Mambe (or Ypadu) is a fine powder ground from toasted coca leaves (from the Erythroxylum coca plant family) that is mixed with the ashes of several other plants, often including either the ashes of the Yarumo pioneer tree (Cecropia) or the Quinoa plant.
To use Mambe, one or two small tablespoons of the green powder are placed into the mouth into the cheek pocket, where it tends to become a mass. One can chew it, yet shouldn’t first swallow it but hold it against the cheek where it mixes with saliva.
After it dissolves one can ingest it. The consumption of Mambe is sometimes preluded by taking Ambil tobacco paste — made from Mapacho — which causes the mouth to salivate.
Mambe is widely used throughout South America, but originates in the Amazon region. Traditionally, it’s consumed to endure long work days or heavy labour, such as cultivating and harvesting crops.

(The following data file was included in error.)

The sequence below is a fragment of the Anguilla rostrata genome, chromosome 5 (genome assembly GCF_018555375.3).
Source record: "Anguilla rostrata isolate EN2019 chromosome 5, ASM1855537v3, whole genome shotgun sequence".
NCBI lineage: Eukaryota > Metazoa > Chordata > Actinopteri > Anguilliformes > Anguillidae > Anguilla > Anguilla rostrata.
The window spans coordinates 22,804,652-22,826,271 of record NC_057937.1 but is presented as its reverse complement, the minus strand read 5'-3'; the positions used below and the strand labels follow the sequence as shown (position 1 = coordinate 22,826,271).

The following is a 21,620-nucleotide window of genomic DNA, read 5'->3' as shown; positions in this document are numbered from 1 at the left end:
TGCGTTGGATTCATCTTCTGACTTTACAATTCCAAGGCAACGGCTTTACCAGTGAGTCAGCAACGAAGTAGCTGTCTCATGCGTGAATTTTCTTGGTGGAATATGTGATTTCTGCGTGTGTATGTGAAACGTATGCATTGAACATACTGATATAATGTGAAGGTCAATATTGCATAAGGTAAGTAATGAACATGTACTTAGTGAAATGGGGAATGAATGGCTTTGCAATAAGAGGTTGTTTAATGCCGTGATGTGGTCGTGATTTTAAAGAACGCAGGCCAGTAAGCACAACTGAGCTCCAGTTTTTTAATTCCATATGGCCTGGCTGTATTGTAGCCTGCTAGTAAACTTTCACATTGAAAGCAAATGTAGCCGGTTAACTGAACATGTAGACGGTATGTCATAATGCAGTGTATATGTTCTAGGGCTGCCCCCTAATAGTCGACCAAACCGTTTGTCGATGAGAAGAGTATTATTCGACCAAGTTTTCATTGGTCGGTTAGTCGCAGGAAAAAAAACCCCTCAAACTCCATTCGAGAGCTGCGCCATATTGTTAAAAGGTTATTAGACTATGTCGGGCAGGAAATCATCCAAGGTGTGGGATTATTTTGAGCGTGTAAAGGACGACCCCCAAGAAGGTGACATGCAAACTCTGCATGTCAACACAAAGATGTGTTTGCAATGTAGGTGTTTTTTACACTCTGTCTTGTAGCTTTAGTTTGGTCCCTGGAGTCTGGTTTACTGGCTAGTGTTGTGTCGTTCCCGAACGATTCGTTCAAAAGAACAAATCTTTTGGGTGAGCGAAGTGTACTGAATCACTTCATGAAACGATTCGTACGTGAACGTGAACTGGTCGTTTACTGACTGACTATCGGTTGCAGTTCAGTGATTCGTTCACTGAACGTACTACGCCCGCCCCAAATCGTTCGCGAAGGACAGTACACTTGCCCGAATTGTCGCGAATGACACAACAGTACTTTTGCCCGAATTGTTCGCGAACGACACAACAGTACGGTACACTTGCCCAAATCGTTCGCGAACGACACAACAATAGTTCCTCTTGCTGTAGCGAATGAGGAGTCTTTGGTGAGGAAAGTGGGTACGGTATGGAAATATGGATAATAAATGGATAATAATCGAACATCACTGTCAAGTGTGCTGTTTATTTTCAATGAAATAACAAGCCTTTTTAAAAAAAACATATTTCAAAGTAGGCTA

Today, Mambe is used by a broad variety of people who need to make long hours, such as drivers, students, researchers, workers in the tourist industry, and so on.
During plant medicine ceremonies, such as in Ayahuasca retreats, it may be used before the ceremonies to energize the participants and prepare them for a long night or session.
Apart from its use to ward off fatigue and to energize the user, there are several other benefits of taking Mambe. It contains nutritious proteins and vitamins, such as potassium, sodium, calcium, phosphorus, iron, vitamin A, E, B1, B2, B3 and vitamin C.
Additionally, Mambe eases communication, increases concentration, sharpens the senses, increases body heat, suppresses hunger, and reduces altitude sickness.